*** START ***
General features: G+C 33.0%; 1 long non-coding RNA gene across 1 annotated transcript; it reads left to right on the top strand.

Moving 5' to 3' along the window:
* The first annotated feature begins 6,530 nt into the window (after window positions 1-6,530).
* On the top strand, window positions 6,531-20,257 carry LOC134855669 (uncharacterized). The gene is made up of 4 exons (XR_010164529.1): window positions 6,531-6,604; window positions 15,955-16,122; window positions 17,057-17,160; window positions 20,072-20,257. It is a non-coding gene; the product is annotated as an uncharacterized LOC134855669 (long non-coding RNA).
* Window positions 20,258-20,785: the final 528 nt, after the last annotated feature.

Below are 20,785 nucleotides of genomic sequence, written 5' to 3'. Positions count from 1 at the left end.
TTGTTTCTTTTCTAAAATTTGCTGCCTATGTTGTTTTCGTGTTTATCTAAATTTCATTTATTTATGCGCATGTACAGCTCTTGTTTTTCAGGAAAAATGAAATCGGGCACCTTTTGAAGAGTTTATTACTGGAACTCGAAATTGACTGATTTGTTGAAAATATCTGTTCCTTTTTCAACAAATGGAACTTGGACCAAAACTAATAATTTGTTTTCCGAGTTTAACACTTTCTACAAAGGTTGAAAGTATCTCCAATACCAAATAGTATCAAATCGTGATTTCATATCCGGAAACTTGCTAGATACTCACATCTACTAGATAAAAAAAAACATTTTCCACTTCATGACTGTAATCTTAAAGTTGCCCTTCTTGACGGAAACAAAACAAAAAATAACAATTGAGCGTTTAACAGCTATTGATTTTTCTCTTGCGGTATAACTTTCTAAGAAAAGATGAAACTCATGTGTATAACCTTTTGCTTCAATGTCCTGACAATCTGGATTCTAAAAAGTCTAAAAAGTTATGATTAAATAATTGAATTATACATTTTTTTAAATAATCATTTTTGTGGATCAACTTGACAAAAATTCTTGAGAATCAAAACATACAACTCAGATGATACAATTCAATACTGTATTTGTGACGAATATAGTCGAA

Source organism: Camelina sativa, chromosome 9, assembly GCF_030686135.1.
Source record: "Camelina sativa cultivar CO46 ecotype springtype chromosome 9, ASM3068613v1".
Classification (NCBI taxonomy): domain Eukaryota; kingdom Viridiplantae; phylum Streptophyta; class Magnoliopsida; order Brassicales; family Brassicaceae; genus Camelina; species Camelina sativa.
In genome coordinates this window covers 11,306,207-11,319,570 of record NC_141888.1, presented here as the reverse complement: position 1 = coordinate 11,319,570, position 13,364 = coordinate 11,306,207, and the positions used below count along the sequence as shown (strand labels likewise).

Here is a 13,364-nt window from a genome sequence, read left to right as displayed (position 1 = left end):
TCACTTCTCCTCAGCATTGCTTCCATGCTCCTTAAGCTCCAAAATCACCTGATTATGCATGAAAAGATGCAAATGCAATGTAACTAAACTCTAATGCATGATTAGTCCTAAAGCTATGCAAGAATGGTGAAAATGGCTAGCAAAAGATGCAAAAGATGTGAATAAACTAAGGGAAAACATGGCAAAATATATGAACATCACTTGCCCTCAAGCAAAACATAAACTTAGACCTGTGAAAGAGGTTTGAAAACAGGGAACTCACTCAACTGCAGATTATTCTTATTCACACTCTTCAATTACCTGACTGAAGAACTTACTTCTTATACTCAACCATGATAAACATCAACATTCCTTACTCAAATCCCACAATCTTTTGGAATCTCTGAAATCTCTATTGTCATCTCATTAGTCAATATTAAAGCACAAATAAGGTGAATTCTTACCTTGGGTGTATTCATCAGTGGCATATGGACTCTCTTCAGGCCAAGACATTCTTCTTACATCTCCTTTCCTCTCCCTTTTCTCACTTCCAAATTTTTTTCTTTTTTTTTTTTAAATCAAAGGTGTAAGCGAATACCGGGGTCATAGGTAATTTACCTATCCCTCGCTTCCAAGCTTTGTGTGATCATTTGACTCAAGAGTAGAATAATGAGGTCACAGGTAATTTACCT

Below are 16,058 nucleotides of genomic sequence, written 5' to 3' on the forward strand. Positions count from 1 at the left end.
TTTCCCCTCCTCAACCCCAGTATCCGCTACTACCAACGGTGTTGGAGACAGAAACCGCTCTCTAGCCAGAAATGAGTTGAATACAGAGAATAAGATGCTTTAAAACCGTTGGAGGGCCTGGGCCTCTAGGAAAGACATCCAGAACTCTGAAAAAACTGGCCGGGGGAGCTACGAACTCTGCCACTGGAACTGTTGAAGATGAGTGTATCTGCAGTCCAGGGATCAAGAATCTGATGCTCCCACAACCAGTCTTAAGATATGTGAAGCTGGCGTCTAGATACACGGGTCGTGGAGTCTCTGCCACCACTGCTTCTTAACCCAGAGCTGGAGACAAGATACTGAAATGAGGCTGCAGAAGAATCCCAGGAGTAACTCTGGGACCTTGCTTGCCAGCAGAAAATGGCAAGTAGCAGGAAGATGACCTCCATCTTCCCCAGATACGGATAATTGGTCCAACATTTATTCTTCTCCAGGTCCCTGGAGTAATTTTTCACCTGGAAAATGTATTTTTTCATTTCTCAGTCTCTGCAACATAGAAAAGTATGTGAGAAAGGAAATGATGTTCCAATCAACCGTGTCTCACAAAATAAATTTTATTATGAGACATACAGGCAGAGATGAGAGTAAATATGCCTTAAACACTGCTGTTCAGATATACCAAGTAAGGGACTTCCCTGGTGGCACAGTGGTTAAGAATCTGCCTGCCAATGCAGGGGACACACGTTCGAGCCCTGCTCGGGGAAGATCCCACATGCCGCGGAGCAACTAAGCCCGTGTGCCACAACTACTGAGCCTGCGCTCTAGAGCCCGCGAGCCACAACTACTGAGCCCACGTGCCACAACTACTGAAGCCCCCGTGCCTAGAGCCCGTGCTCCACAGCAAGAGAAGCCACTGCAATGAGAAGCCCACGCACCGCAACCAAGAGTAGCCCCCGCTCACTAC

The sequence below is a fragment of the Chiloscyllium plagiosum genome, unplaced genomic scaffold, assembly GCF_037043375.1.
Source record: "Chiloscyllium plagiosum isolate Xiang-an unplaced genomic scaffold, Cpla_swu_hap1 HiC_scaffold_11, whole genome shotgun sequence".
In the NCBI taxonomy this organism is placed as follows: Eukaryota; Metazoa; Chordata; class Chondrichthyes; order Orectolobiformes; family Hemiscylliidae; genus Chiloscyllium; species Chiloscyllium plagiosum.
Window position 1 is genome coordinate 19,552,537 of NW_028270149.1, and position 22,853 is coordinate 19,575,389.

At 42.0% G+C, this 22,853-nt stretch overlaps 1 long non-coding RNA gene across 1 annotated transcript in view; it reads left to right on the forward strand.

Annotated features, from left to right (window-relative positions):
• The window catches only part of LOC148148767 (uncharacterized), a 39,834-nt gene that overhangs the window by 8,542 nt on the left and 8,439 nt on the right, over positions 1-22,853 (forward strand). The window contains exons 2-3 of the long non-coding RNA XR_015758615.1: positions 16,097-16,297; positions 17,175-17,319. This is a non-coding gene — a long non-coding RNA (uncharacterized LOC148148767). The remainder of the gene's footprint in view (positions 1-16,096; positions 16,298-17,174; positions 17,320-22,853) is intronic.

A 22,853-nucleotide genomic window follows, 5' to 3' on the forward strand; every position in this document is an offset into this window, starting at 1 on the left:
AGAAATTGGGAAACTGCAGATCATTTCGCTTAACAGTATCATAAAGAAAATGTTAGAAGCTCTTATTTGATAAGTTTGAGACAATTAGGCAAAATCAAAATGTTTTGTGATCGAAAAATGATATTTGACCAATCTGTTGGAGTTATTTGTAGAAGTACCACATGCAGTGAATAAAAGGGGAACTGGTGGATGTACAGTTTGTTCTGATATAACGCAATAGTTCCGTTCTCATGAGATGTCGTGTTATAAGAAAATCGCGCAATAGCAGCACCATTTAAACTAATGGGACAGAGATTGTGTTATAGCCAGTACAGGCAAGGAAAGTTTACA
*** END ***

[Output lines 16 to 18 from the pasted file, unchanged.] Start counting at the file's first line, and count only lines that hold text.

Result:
The sequence below is a fragment of the Chiloscyllium plagiosum genome, unplaced genomic scaffold, assembly GCF_037043375.1.
Source record: "Chiloscyllium plagiosum isolate Xiang-an unplaced genomic scaffold, Cpla_swu_hap1 HiC_scaffold_11, whole genome shotgun sequence".
In the NCBI taxonomy this organism is placed as follows: Eukaryota; Metazoa; Chordata; class Chondrichthyes; order Orectolobiformes; family Hemiscylliidae; genus Chiloscyllium; species Chiloscyllium plagiosum.